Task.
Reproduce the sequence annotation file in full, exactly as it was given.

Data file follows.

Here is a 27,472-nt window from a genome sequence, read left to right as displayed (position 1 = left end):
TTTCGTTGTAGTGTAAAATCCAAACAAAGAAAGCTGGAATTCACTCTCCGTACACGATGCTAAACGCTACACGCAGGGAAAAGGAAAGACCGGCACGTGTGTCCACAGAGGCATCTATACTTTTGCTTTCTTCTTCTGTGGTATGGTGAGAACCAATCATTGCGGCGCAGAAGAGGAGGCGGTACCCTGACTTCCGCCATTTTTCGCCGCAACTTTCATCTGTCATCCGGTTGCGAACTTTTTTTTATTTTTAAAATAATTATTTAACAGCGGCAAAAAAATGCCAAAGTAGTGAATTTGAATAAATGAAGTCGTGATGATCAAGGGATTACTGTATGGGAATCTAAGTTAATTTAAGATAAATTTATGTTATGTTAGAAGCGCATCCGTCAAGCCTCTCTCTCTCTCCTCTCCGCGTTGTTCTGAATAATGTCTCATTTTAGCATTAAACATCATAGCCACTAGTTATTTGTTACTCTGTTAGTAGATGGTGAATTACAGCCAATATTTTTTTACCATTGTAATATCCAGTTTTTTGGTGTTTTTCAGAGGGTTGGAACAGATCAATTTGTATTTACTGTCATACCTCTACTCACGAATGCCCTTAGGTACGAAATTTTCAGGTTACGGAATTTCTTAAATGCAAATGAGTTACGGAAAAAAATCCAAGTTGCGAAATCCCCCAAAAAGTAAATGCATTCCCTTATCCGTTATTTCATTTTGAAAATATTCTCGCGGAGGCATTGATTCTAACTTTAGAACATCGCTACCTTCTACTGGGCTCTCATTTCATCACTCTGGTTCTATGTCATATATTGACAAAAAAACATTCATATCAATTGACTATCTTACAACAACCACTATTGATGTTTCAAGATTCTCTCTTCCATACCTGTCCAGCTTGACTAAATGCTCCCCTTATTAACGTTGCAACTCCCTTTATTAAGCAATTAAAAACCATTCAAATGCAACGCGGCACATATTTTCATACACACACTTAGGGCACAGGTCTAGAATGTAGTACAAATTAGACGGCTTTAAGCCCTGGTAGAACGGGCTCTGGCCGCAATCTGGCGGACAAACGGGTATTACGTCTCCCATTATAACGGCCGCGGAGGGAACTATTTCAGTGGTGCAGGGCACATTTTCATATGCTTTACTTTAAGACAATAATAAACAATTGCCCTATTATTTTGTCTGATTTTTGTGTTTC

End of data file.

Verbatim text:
Here is a 27,472-nt window from a genome sequence, read left to right as displayed (position 1 = left end):
TTTCGTTGTAGTGTAAAATCCAAACAAAGAAAGCTGGAATTCACTCTCCGTACACGATGCTAAACGCTACACGCAGGGAAAAGGAAAGACCGGCACGTGTGTCCACAGAGGCATCTATACTTTTGCTTTCTTCTTCTGTGGTATGGTGAGAACCAATCATTGCGGCGCAGAAGAGGAGGCGGTACCCTGACTTCCGCCATTTTTCGCCGCAACTTTCATCTGTCATCCGGTTGCGAACTTTTTTTTATTTTTAAAATAATTATTTAACAGCGGCAAAAAAATGCCAAAGTAGTGAATTTGAATAAATGAAGTCGTGATGATCAAGGGATTACTGTATGGGAATCTAAGTTAATTTAAGATAAATTTATGTTATGTTAGAAGCGCATCCGTCAAGCCTCTCTCTCTCTCCTCTCCGCGTTGTTCTGAATAATGTCTCATTTTAGCATTAAACATCATAGCCACTAGTTATTTGTTACTCTGTTAGTAGATGGTGAATTACAGCCAATATTTTTTTACCATTGTAATATCCAGTTTTTTGGTGTTTTTCAGAGGGTTGGAACAGATCAATTTGTATTTACTGTCATACCTCTACTCACGAATGCCCTTAGGTACGAAATTTTCAGGTTACGGAATTTCTTAAATGCAAATGAGTTACGGAAAAAAATCCAAGTTGCGAAATCCCCCAAAAAGTAAATGCATTCCCTTATCCGTTATTTCATTTTGAAAATATTCTCGCGGAGGCATTGATTCTAACTTTAGAACATCGCTACCTTCTACTGGGCTCTCATTTCATCACTCTGGTTCTATGTCATATATTGACAAAAAAACATTCATATCAATTGACTATCTTACAACAACCACTATTGATGTTTCAAGATTCTCTCTTCCATACCTGTCCAGCTTGACTAAATGCTCCCCTTATTAACGTTGCAACTCCCTTTATTAAGCAATTAAAAACCATTCAAATGCAACGCGGCACATATTTTCATACACACACTTAGGGCACAGGTCTAGAATGTAGTACAAATTAGACGGCTTTAAGCCCTGGTAGAACGGGCTCTGGCCGCAATCTGGCGGACAAACGGGTATTACGTCTCCCATTATAACGGCCGCGGAGGGAACTATTTCAGTGGTGCAGGGCACATTTTCATATGCTTTACTTTAAGACAATAATAAACAATTGCCCTATTATTTTGTCTGATTTTTGTGTTTC